40 Easy Kindergarten Science Experiments for Hands-On Learning

Every day brings a new discovery!

Kindergarten Science Experiments including balloon rockets and a tornado in a jar
We Are Teachers; Hands On Teaching Ideas; One Little Project

Every day is chock-full of new discoveries when you are a kindergartner! These hands-on kindergarten science experiments and activities take advantage of kids’ boundless curiosity. They’ll learn about physics, biology, chemistry, and more basic science concepts, gearing them up to become lifelong learners.

To make things even easier, we’ve rated every one of these kindergarten science experiments based on difficulty and materials:


  • Easy: Low or no-prep experiments you can do pretty much anytime
  • Medium: These take a little more setup or a longer time to complete
  • Advanced: Experiments like these take a fairly big commitment of time or effort


  • Basic: Simple items you probably already have around the house
  • Medium: Items that you might not already have but are easy to get your hands on
  • Advanced: These require specialized or more expensive supplies to complete

Jump to:

Food Science Experiments for Kindergarten


What better way to dive into the world of science than to play with your food? These food science experiments for kindergartners are sure to grab their interest.

Use apples to learn what science is all about

Apple science investigation worksheet for kindergarten science students
Preschool Play & Learn

Difficulty: Easy / Materials: Basic

This apple investigation is a great way to start. It encourages kids to examine an apple using a variety of techniques to learn its properties. Get a free printable worksheet for this activity at the link.

Learn more: Apple Investigation at Preschool Play & Learn

Eat your way through soil layers

Plastic cup with layers of foods representing soil layers, including topsoil, subsoil, and bedrock
Super Teacher Blog

Difficulty: Easy / Materials: Medium

Layer a variety of foods to represent the soil layers, from bedrock on up. If candy doesn’t fit your school’s nutritional guidelines, use fruits, yogurt, granola, and other healthy options. Either way, the results are scrumptious!

Learn more: Edible Soil Layers at Super Teacher Blog

Dehydrate your own raisins

Kindergarten science student holding a handful of homemade raisins
Learn Play Imagine

Difficulty: Easy / Materials: Easy

Have students dry grapes in the sun over a period of days to see them turn into raisins. Then talk about the process of dehydration as a method of preserving food.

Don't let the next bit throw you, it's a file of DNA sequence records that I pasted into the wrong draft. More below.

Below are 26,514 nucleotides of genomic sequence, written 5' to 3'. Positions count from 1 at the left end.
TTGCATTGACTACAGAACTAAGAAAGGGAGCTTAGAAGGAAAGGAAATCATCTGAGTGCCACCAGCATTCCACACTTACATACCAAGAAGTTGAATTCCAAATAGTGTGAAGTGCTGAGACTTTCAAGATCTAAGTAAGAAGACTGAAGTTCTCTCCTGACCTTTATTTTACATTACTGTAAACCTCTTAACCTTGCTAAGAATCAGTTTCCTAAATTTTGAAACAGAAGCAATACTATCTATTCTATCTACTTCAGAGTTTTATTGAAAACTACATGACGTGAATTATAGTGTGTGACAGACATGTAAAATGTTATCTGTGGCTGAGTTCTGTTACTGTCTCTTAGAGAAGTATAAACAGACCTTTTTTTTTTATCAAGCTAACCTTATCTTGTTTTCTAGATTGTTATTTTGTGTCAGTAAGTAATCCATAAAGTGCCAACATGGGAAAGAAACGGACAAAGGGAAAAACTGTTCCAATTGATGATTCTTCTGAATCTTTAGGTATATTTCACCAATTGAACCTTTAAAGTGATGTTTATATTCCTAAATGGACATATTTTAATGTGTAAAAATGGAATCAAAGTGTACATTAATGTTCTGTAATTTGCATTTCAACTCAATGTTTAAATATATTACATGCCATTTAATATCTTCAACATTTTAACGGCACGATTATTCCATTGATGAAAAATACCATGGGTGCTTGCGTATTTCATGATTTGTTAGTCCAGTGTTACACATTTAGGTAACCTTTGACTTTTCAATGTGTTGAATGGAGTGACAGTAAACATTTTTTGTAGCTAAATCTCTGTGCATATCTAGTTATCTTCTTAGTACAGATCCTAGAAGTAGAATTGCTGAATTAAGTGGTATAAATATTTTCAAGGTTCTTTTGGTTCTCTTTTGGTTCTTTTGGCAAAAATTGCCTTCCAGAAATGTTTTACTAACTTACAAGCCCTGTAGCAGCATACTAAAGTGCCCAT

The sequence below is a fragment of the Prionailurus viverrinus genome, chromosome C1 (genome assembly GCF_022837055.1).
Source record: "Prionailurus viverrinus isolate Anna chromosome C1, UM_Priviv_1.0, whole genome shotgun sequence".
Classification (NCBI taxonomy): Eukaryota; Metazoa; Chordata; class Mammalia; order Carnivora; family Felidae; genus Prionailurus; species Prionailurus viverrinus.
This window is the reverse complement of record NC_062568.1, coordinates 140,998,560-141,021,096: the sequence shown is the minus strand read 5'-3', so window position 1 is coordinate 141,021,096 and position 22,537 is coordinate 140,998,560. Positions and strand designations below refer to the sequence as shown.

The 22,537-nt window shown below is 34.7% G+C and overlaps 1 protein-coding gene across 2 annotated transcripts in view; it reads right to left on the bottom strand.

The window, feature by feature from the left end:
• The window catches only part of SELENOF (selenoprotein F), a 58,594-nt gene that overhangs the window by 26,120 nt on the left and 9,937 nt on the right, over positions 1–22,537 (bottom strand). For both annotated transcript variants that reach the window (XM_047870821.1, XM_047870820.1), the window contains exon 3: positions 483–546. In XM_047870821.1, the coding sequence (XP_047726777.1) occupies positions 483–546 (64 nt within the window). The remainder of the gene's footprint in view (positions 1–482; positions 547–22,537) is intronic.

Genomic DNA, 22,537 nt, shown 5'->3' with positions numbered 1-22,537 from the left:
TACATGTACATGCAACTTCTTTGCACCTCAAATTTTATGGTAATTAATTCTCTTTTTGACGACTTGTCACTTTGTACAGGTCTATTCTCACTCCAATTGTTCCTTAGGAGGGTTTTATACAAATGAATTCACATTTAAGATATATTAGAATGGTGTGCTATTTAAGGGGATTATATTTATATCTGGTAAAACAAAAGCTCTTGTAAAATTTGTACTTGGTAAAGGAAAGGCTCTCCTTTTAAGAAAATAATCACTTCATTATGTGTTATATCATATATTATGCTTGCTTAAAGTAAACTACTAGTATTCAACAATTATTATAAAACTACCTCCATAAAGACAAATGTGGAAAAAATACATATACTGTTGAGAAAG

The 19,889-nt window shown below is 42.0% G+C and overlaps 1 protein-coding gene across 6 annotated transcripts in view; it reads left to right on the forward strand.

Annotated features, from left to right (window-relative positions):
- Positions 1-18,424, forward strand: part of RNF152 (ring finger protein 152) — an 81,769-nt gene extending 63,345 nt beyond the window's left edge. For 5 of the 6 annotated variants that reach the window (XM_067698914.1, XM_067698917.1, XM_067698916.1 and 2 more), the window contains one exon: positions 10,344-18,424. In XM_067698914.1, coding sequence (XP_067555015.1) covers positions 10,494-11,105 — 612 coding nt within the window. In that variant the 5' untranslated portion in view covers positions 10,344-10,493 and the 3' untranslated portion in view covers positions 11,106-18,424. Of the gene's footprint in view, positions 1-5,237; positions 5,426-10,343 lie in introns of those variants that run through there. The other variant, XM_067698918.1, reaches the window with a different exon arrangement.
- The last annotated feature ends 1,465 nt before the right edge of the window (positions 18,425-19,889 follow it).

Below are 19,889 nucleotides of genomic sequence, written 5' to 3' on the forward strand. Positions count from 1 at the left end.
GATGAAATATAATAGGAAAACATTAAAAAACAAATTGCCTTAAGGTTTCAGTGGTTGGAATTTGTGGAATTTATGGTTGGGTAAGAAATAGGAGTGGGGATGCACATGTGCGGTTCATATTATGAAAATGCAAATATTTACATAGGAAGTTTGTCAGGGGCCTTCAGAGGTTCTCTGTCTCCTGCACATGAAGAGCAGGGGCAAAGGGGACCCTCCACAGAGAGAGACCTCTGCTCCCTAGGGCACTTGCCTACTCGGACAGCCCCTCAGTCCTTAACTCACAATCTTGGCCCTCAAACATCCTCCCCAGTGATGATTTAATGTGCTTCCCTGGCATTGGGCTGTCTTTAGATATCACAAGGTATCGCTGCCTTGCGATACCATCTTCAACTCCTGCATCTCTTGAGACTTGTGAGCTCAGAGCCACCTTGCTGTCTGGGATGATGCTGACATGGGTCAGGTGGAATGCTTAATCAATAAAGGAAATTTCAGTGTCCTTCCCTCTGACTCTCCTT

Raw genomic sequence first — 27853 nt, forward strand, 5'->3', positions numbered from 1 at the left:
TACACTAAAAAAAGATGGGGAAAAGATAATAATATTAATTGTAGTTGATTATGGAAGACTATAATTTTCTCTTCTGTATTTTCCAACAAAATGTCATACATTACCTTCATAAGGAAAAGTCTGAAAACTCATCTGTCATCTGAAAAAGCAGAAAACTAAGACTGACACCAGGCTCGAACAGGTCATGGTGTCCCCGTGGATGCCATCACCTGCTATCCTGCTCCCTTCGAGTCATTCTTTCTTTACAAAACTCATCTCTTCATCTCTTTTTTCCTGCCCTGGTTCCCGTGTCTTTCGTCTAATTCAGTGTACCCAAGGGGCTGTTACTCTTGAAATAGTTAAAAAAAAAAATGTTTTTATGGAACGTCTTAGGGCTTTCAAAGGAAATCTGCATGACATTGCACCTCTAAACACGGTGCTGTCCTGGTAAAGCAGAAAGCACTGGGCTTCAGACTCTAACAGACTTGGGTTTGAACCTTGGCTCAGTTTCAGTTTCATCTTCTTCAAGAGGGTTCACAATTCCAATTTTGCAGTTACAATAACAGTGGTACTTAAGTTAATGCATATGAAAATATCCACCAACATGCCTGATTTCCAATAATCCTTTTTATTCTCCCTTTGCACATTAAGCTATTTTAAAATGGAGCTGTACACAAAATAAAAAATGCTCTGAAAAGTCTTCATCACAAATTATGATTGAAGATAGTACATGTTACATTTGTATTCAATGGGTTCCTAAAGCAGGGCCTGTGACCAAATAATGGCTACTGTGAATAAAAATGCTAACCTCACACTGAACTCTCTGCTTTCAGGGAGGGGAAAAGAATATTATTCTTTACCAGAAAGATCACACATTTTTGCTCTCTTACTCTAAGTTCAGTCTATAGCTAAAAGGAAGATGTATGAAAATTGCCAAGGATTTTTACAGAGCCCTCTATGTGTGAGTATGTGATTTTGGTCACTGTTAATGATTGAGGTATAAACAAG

Learn more: Homemade Raisins at Learn Play Imagine

Cook up edible glass

Child's hands holding a sheet of edible "glass" made of sugar
Go Science Kids

Difficulty: Medium / Materials: Basic

Just like real glass, this edible glass is made from tiny opaque grains, but in this case from sugar instead of sand. Cooked and then cooled, it becomes what’s known as an “amorphous solid.” So cool!

Learn more: Edible Glass at Go Science Kids

Paint with salt

Kindergarten science student using a dropper to add blue water to a lowercase H made from salt and glue
A Dab of Glue Will Do

Difficulty: Easy / Materials: Basic

OK, little learners probably won’t remember the word “hygroscopic,” but they’ll enjoy watching the salt absorb and transfer colors in this neat kindergarten science experiment.

Learn more: Salt Painting at A Dab of Glue Will Do

Play with “magic” milk

Difficulty: Easy / Materials: Basic

Sometimes science seems like magic! In this case, dish soap breaks down milk fats and causes a colorful swirling reaction that will mesmerize little learners.

Learn more: Magic Milk Experiment (With Free Printable Student Recording Sheet)

Explore buoyancy with oranges

Tall glass vase of water with unpeeled orange floating and peeled orange sunk at the bottom
Playdough to Plato

Difficulty: Easy / Materials: Basic

Expand your exploration of buoyancy with this cool demo. Kids will be surprised to learn that even though an orange feels heavy, it floats. That is, until you peel off the skin!

Learn more: Orange Buoyancy at Playdough to Plato

Bounce popcorn with sound waves

Yellow bowl covered tightly with plastic wrap, with popcorn on top, next to a boom box
Premeditated Leftovers

Difficulty: Easy / Materials: Basic

Sound may be invisible to the naked eye, but you can see the waves in action with this demo. The plastic wrap–covered bowl is the perfect stand-in for an eardrum.